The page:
ERIC Number: ED241495
Record Type: RIE
Publication Date: 1983-Jul
Reference Count: 0
Self-Reports of Teacher Judgment. Research Series No. 134.
Yinger, Robert J.; Clark, Christopher M.
Comparison was made of the results of three analyses of teacher judgments concerning the selection of curriculum materials for the teaching of writing in elementary school. Twenty-five male and female fourth and fifth grade teachers, with teaching experience ranging from 4 to 33 years, responded to questions on their judgments of the value of language arts activities (described by short statements of purpose and a listing of the steps involved in planning and conducting the activity). The intent of the study was to determine the validity of three types of research used in exploring the judgment process: (1) policy capturing analysis; (2) process tracing analysis; and (3) analysis of teachers' self-reports of their judgment processes. Among conclusions reached were the following: (1) Teachers as judges may have better insight into their own decision processes than researchers usually give them credit for. Closer attention should be paid to differences in language and level of detail offered by the various methods and to what kind of data is used to evaluate the validity of verbal reports. (2) Better models of the tasks in which judgment is being examined should be developed. (3) More should be known about how experience influences judgment. (4) Multi-method approaches will probably provide more accurate results. (JD)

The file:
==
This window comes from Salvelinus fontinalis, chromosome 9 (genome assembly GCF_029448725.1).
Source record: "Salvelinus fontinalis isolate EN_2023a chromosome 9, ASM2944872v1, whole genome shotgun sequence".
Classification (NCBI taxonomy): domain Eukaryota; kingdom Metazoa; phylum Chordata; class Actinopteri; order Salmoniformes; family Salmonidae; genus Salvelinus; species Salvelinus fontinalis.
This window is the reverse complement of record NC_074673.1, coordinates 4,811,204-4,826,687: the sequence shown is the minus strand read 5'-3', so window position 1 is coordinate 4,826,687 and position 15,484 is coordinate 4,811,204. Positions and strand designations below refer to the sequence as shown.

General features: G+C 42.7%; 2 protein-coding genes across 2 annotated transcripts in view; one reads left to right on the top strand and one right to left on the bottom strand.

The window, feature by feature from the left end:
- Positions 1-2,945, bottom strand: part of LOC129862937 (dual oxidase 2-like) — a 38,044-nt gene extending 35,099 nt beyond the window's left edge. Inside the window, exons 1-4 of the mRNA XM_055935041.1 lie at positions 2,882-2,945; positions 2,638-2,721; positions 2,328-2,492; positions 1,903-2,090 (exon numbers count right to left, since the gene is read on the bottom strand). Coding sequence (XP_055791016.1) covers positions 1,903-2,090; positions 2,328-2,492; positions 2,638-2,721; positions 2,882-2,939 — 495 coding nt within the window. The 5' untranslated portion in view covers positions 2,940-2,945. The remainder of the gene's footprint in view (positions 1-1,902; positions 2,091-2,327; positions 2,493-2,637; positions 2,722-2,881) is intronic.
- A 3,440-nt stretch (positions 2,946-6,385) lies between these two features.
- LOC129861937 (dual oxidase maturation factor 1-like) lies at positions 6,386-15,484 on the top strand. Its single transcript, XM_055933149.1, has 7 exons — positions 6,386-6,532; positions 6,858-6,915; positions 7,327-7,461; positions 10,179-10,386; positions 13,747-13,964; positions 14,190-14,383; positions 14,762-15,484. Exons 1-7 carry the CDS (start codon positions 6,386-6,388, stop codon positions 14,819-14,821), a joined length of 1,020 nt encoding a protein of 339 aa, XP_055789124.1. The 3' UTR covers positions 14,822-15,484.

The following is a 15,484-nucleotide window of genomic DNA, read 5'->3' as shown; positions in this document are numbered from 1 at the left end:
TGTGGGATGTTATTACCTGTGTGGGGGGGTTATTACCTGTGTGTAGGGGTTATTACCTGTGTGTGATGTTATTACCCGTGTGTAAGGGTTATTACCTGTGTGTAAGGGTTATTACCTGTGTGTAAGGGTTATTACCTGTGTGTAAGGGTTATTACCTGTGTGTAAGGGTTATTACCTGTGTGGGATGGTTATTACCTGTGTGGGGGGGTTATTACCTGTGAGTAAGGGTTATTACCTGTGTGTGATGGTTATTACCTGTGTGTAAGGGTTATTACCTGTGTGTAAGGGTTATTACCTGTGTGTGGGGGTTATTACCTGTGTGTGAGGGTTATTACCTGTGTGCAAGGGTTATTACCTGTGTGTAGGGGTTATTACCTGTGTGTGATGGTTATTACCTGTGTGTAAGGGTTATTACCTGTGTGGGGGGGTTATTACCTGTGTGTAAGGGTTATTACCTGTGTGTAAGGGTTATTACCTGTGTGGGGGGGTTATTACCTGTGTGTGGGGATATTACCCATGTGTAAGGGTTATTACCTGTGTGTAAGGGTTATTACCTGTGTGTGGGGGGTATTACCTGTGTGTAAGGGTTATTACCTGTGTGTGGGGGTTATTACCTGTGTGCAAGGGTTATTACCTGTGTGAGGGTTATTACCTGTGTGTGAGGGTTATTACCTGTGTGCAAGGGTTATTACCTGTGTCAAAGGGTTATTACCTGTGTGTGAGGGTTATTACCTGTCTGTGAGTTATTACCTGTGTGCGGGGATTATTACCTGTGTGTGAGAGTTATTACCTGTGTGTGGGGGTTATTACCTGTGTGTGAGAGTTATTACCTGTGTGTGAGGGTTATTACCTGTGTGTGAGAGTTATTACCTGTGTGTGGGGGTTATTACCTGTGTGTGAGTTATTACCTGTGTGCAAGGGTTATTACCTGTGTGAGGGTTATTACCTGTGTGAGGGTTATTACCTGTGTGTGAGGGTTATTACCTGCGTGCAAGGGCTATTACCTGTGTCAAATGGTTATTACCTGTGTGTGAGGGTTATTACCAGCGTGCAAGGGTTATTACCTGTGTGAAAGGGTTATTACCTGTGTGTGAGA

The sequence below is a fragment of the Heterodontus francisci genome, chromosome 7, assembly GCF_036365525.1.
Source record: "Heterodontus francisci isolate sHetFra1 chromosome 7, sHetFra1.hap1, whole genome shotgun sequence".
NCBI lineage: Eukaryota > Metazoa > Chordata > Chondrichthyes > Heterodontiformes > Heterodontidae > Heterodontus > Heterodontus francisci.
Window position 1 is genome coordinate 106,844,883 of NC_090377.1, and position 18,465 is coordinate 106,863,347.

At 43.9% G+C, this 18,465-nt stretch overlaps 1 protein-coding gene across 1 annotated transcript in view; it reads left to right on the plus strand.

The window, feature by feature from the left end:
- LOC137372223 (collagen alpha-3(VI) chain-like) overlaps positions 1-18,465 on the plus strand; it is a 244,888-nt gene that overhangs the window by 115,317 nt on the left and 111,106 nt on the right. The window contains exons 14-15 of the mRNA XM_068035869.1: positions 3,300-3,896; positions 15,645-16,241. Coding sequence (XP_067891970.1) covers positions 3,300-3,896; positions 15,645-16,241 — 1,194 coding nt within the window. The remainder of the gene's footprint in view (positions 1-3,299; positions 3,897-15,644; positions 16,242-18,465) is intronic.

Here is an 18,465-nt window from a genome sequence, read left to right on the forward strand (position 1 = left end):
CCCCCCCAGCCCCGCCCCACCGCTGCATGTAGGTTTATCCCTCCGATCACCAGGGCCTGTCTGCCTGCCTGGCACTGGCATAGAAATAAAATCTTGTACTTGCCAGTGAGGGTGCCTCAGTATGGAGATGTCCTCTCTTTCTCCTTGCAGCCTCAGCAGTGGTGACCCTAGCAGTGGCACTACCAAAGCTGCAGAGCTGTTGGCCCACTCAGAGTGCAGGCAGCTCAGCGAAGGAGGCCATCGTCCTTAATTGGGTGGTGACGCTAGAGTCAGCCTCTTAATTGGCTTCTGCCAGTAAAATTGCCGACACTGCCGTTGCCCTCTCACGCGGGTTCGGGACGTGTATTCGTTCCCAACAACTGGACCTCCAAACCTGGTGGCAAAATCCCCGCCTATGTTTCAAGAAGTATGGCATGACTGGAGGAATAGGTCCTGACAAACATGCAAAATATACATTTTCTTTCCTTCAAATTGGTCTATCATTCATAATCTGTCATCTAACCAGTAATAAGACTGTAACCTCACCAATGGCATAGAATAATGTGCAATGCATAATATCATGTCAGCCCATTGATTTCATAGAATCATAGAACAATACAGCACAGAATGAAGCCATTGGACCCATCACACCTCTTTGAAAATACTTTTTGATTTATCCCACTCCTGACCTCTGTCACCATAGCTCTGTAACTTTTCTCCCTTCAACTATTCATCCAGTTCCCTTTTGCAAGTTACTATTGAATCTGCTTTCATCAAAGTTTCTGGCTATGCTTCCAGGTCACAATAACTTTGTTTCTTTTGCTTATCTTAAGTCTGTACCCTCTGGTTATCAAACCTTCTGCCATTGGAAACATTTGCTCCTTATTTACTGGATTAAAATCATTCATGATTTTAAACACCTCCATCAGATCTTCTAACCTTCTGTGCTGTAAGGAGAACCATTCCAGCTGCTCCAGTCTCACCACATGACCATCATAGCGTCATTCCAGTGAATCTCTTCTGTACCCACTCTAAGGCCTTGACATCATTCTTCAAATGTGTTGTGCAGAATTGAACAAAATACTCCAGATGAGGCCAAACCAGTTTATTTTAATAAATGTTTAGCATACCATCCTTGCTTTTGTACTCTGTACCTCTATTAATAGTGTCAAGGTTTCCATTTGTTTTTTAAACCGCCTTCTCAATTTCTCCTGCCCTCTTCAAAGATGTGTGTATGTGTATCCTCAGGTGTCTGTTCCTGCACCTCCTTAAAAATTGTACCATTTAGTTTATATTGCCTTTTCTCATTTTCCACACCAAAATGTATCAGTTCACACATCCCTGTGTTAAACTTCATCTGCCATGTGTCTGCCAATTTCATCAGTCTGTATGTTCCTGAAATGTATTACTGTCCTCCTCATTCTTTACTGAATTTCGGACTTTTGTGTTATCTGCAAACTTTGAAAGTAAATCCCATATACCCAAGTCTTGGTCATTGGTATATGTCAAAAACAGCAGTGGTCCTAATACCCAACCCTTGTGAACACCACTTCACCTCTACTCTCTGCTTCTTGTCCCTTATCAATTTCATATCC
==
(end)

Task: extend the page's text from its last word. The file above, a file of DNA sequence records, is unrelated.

Descriptors: Classroom Research, Cognitive Processes, Decision Making, Elementary Education, Elementary School Teachers, Evaluative Thinking, Instructional Materials, Language Arts, Media Selection, Metacognition, Research Methodology, Teacher Attitudes, Teacher Characteristics, Teaching Experience
Institute for Research on Teaching, College of Education, Michigan State University, 252 Erickson Hall, East Lansing, MI 48824 ($3.00).
Publication Type: Speeches/Meeting Papers; Reports - Research; Information Analyses
Education Level: N/A
Sponsor: National Inst. of Education (ED), Washington, DC.
Authoring Institution: Michigan State Univ., East Lansing. Inst. for Research on Teaching.
Note: Paper presented at the Annual Meeting of the American Educational Research Association (Montreal, Canada, April 11-15, 1983).